Article Text

O-155 "getting On" And "fitting In": Children’s Experiences Of Growing Up With Chronic Illness In England, Australia And New Zealand
  1. B Carter1,
  2. A Dickinson2,
  3. K Ford3,
  4. L Bray4,
  5. J Arnott1,
  6. T Water2,
  7. K Sanson5,
  8. C Tichanow6
  1. 1School of Health, University of Central Lancashire, Preston, UK
  2. 2School of Health Care Practice, Auckland University of Technology, Auckland, New Zealand
  3. 3University of Tasmania, School of Health Sciences, Hobart, Australia
  4. 4Evidence-Based Practice Research Centre, Edge Hill University, Ormskirk, UK
  5. 5Paediatrics, Starship Children’s Health, Auckland, New Zealand
  6. 6Paediatrics, Royal Hobart Hospital, Hobart, Australia


Background and aims Chronic illness can require children to have complex treatments/interventions; these can affect their everyday lives. Traditionally, studies have focused on proxy-based, quantitative measures of impact on older children/adolescents. Few studies have used participatory methods with children across illness types and cultures.

This study explored children’s understandings of their illness, the meanings they make and how their lives are affected by their experiences of chronic illness in England, Australia and New Zealand.

Methods The study adopted a qualitative, participatory methodology using photo-elicitation (photos and interviews) to build inductively derived knowledge grounded in the children’s experiences. Forty-five children (6–12 years) from different diagnostic groups were recruited from hospital-based and support group settings in England, Australia and New Zealand. They used digital cameras to record aspects of their lives and chronic illness and their photos then guided audio-recorded interviews.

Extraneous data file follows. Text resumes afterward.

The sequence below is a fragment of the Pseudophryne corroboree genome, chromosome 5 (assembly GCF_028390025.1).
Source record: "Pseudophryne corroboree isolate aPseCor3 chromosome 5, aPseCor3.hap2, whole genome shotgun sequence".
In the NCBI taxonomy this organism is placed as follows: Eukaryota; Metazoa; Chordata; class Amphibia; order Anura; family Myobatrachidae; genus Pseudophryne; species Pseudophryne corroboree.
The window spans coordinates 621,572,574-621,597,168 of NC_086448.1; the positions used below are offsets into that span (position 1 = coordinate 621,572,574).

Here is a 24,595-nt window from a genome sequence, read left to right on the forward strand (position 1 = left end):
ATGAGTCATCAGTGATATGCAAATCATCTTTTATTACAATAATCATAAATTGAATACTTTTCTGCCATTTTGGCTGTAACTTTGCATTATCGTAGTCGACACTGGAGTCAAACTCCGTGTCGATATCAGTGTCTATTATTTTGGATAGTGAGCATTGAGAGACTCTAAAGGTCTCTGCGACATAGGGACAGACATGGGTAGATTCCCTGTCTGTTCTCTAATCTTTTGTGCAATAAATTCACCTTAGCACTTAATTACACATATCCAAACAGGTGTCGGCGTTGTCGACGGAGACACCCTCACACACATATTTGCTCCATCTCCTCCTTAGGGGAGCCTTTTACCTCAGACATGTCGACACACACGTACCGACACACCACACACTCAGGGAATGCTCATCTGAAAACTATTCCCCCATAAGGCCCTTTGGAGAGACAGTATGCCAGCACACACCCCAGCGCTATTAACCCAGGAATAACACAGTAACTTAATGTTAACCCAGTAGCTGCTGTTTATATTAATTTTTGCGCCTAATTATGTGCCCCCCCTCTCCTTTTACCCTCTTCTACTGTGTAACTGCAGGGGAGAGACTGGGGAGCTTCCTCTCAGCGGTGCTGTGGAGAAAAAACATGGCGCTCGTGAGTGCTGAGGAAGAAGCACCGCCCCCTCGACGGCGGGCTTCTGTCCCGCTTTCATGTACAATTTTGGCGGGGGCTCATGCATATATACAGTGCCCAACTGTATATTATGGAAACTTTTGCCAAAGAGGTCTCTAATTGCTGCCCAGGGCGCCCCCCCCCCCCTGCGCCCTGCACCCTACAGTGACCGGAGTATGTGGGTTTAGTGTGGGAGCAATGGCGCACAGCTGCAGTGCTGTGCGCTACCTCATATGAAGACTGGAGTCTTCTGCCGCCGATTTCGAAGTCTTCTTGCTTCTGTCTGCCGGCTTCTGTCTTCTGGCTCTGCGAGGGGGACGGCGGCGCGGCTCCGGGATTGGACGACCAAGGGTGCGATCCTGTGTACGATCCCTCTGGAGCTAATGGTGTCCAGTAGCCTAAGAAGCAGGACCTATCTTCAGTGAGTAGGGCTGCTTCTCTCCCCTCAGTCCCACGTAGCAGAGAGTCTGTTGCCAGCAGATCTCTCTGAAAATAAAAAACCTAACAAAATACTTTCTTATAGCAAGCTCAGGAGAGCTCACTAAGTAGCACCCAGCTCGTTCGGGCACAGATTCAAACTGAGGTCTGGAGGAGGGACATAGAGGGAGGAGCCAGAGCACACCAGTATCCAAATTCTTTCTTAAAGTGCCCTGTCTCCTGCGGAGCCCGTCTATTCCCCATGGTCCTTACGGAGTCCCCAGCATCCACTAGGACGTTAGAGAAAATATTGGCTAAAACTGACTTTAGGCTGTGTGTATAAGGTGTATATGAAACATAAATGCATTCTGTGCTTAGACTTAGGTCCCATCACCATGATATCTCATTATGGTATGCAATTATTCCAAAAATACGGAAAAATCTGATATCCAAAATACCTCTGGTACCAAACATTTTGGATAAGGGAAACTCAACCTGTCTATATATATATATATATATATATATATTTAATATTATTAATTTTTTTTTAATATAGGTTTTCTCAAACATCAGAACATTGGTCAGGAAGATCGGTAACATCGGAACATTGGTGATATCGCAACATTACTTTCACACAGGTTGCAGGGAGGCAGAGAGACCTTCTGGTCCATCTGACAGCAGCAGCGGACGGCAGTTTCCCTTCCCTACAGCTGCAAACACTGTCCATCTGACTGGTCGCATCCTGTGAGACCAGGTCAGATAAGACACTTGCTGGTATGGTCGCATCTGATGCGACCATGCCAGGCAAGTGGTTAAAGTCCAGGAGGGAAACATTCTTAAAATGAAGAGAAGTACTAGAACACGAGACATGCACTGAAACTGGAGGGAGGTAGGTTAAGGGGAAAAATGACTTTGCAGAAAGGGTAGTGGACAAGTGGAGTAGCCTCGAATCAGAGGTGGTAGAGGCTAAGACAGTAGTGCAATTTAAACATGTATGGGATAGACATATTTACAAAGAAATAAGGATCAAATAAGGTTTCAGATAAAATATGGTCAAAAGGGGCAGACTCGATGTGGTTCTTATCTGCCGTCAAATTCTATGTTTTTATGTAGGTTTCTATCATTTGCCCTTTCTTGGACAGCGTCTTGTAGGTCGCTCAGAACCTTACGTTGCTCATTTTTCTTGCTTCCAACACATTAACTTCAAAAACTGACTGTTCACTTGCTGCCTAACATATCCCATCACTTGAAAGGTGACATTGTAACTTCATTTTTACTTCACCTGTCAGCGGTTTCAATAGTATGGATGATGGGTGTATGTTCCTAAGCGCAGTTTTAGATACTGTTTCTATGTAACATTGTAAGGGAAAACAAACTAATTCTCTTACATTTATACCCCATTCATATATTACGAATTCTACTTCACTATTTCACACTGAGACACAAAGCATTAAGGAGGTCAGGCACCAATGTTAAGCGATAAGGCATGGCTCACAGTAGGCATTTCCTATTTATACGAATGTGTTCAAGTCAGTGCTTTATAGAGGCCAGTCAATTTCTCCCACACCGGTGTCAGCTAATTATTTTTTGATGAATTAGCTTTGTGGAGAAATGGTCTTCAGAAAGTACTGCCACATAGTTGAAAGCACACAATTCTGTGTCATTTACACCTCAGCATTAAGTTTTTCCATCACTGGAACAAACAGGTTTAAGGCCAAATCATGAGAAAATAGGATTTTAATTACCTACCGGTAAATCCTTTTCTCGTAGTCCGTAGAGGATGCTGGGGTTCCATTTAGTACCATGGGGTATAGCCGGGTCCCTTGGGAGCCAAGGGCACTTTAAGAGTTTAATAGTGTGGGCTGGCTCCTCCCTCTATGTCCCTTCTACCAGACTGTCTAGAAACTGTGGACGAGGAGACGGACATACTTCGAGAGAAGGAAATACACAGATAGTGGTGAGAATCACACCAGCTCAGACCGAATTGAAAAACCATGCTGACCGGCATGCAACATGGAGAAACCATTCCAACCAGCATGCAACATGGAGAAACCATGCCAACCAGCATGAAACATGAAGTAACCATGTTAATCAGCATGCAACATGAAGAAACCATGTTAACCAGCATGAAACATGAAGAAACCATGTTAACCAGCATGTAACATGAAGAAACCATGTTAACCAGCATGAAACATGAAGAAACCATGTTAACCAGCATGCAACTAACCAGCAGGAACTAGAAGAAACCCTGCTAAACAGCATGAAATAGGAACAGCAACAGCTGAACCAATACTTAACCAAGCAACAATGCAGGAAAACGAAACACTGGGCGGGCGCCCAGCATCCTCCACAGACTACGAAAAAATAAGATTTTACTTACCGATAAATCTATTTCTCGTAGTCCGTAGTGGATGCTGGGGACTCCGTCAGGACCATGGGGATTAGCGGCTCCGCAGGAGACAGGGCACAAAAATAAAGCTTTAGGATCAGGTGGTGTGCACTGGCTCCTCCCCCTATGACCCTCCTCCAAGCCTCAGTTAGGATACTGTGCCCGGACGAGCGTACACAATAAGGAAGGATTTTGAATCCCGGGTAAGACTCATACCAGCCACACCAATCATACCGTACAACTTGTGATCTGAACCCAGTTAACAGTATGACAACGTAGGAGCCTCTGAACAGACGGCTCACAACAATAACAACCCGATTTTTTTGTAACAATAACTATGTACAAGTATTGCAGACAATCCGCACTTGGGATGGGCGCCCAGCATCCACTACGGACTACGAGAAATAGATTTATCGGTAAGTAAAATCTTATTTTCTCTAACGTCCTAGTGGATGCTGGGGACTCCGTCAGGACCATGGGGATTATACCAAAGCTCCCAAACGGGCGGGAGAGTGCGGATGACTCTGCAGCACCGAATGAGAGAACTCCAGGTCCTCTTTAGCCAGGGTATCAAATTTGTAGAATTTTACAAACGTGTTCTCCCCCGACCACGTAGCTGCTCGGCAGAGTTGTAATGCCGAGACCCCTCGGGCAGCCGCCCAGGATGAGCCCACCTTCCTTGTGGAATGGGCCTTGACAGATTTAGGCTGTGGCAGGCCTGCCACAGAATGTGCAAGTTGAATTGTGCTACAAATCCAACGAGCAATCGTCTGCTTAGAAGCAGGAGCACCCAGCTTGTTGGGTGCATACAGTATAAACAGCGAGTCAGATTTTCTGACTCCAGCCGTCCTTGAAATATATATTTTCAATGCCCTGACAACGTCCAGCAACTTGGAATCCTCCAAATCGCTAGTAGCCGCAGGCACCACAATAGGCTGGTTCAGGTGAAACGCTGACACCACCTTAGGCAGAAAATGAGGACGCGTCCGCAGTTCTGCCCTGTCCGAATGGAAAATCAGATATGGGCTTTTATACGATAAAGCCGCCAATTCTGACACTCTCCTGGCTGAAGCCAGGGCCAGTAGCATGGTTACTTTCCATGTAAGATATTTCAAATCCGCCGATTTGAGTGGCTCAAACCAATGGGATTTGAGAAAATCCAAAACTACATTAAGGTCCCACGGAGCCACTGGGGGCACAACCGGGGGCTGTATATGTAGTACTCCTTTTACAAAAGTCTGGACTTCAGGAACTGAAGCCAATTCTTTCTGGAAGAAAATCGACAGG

Results Results across the three countries show similarities in the ways in which the children create meaning about their illness and the strategies they use to be ‘like other children’. Thematic analysis identified two key themes: ‘getting on, negotiating risks and benefits’ and ‘fitting in’. Although most children did not hide their illness from their peers, they ‘didn’t talk much about it’. The meaning associated with their illness shifts in response to changes in physiology and life course.

Conclusions Using photo-elicitation promotes access to children’s experiences by creating opportunities for them to talk of how they perceive, understand and manage their symptoms and experience their everyday lives.

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